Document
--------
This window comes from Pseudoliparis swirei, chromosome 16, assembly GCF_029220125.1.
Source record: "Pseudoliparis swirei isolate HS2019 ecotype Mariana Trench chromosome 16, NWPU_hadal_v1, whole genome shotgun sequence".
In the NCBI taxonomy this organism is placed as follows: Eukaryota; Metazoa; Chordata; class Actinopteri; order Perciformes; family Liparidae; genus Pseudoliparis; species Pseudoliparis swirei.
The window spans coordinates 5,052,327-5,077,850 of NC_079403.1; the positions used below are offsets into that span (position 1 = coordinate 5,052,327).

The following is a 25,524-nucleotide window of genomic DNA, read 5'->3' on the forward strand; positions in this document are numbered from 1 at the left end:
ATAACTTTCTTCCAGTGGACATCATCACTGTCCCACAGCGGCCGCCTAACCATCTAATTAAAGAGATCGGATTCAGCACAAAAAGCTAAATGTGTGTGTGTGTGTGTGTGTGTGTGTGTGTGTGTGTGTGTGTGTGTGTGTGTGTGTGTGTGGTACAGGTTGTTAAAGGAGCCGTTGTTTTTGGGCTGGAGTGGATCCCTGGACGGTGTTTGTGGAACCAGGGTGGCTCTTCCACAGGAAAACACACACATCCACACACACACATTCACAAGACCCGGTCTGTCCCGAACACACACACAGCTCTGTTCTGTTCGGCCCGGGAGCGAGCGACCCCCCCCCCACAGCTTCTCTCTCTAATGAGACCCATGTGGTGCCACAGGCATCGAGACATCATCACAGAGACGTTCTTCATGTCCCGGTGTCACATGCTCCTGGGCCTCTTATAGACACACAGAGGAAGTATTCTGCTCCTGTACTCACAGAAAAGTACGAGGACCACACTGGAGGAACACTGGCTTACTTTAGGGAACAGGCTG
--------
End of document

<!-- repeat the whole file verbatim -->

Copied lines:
This window comes from Pseudoliparis swirei, chromosome 16, assembly GCF_029220125.1.
Source record: "Pseudoliparis swirei isolate HS2019 ecotype Mariana Trench chromosome 16, NWPU_hadal_v1, whole genome shotgun sequence".
In the NCBI taxonomy this organism is placed as follows: Eukaryota; Metazoa; Chordata; class Actinopteri; order Perciformes; family Liparidae; genus Pseudoliparis; species Pseudoliparis swirei.
The window spans coordinates 5,052,327-5,077,850 of NC_079403.1; the positions used below are offsets into that span (position 1 = coordinate 5,052,327).

The following is a 25,524-nucleotide window of genomic DNA, read 5'->3' on the forward strand; positions in this document are numbered from 1 at the left end:
ATAACTTTCTTCCAGTGGACATCATCACTGTCCCACAGCGGCCGCCTAACCATCTAATTAAAGAGATCGGATTCAGCACAAAAAGCTAAATGTGTGTGTGTGTGTGTGTGTGTGTGTGTGTGTGTGTGTGTGTGTGTGTGTGTGTGTGTGTGGTACAGGTTGTTAAAGGAGCCGTTGTTTTTGGGCTGGAGTGGATCCCTGGACGGTGTTTGTGGAACCAGGGTGGCTCTTCCACAGGAAAACACACACATCCACACACACACATTCACAAGACCCGGTCTGTCCCGAACACACACACAGCTCTGTTCTGTTCGGCCCGGGAGCGAGCGACCCCCCCCCCACAGCTTCTCTCTCTAATGAGACCCATGTGGTGCCACAGGCATCGAGACATCATCACAGAGACGTTCTTCATGTCCCGGTGTCACATGCTCCTGGGCCTCTTATAGACACACAGAGGAAGTATTCTGCTCCTGTACTCACAGAAAAGTACGAGGACCACACTGGAGGAACACTGGCTTACTTTAGGGAACAGGCTG